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Ballistic defecation: Hiding, not hygiene

Susan Milius

Evading predators may be the big factor driving certain caterpillars to shoot their waste pellets great distances.

Caterpillars of the silver-spotted skipper (Epargyreus clarus) can fire their feces as far as 153 centimeters, reports Martha R. Weiss of Georgetown University in Washington, D.C. Accounts from other researchers record tales of shots by caterpillars of other species of up to a meter.

To compare three theories of what evolutionary force drove the development of such firepower, Weiss set up challenges for groups of silver-spotted skippers, a species in which a caterpillar builds a series of shelters out of curled leaves and silk lines as it grows.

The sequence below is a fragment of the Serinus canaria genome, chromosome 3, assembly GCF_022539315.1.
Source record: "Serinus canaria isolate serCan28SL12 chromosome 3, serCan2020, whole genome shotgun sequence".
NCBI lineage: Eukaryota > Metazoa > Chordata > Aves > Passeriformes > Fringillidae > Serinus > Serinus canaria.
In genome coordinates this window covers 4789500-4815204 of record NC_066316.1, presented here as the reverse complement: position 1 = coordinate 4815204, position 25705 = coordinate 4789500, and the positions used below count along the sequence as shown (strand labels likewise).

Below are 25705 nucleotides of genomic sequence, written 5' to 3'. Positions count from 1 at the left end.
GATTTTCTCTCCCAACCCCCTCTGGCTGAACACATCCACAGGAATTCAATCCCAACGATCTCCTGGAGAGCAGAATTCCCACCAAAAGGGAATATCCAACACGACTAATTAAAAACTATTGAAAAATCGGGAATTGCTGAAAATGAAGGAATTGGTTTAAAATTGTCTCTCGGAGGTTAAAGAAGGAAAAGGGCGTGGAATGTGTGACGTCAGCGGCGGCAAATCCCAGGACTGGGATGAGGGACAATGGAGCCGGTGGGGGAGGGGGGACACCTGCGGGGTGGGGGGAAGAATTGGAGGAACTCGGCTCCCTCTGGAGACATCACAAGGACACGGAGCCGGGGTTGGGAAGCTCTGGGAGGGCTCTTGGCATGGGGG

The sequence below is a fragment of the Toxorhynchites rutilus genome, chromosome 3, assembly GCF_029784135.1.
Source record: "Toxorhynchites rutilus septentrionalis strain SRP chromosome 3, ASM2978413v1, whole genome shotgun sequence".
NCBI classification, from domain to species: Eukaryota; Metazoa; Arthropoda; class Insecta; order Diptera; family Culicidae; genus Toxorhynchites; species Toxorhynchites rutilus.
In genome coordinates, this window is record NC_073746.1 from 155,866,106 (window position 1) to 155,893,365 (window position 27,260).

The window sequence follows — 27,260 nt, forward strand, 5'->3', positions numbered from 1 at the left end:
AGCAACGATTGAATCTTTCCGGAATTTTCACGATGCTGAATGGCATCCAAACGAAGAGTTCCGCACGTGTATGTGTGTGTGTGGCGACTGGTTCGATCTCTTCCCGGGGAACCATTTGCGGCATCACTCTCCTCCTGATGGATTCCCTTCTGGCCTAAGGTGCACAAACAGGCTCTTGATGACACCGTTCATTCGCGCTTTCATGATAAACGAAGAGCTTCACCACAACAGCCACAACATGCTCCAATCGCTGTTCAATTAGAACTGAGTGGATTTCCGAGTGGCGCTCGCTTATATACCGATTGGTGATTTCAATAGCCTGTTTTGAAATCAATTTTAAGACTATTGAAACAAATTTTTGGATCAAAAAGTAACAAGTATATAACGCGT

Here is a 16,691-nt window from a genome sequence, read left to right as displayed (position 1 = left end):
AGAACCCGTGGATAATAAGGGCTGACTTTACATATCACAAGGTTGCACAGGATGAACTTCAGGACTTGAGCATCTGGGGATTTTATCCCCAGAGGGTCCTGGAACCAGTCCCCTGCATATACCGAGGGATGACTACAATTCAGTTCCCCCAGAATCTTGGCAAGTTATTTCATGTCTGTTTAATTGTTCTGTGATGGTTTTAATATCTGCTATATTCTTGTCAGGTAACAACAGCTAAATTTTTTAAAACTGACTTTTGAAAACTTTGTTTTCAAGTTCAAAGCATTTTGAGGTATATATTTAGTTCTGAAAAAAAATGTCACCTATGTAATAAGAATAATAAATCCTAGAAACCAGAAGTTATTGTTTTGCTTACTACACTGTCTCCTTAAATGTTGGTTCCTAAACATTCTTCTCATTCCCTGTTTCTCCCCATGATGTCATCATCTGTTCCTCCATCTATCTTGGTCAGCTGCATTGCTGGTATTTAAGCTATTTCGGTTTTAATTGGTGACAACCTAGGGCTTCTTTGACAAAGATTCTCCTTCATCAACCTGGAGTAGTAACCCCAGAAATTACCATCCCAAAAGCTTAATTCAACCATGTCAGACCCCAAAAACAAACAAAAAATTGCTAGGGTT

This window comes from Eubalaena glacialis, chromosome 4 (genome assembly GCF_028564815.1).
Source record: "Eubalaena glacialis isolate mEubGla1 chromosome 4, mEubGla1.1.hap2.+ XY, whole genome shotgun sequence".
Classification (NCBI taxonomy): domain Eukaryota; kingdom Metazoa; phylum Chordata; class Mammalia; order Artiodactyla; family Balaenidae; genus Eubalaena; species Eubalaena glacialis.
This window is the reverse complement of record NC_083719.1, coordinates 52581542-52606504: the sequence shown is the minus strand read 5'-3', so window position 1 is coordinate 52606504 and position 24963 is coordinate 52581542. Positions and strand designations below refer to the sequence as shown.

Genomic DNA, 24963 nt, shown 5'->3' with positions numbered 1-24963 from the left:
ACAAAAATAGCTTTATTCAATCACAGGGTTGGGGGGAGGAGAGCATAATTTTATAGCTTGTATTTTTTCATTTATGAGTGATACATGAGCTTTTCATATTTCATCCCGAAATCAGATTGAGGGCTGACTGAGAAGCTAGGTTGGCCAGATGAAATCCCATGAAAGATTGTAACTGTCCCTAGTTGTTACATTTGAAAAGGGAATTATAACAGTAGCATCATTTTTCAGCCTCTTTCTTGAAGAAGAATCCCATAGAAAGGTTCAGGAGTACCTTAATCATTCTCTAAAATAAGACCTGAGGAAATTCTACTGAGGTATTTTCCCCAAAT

One hypothesis proposed that blasting the waste far away lowers the risk of disease. To test this, Weiss let feces build up in little containers housing some of her caterpillars. As they developed, she found no obvious difference between them and caterpillars in pristine containers.

Another hypothesis proposed that the waste ejection keeps sewage buildup from crowding the caterpillars out of their homes. Yet when Weiss forced caterpillars to build new shelters more often than normal, she saw a significant drop in caterpillar welfare only in the most extreme version of this test—when evicted caterpillars constructed 32 shelters, instead of the usual 9, as they grew and developed.

In contrast, Weiss found support for the hypothesis that waste draws a predatory wasp to the caterpillars. For example, wasps killed 14 out of 17 caterpillars on leaves where she had put waste pellets but only 3 of 17 caterpillars on leaves she had adorned with glass beads. In the April Ecology Letters, Weiss reports that predators are the most likely force behind pellet ballistics.



Weiss, M.R. 2003. Good housekeeping: Why do shelter-dwelling caterpillars fling their frass? Ecology Letters 6(April):361–370. Abstract.


Martha R. Weiss
Biology Department
Georgetown University
Washington DC 20057-1229

From Science News, Volume 163, No. 18, May 3, 2003, p. 286.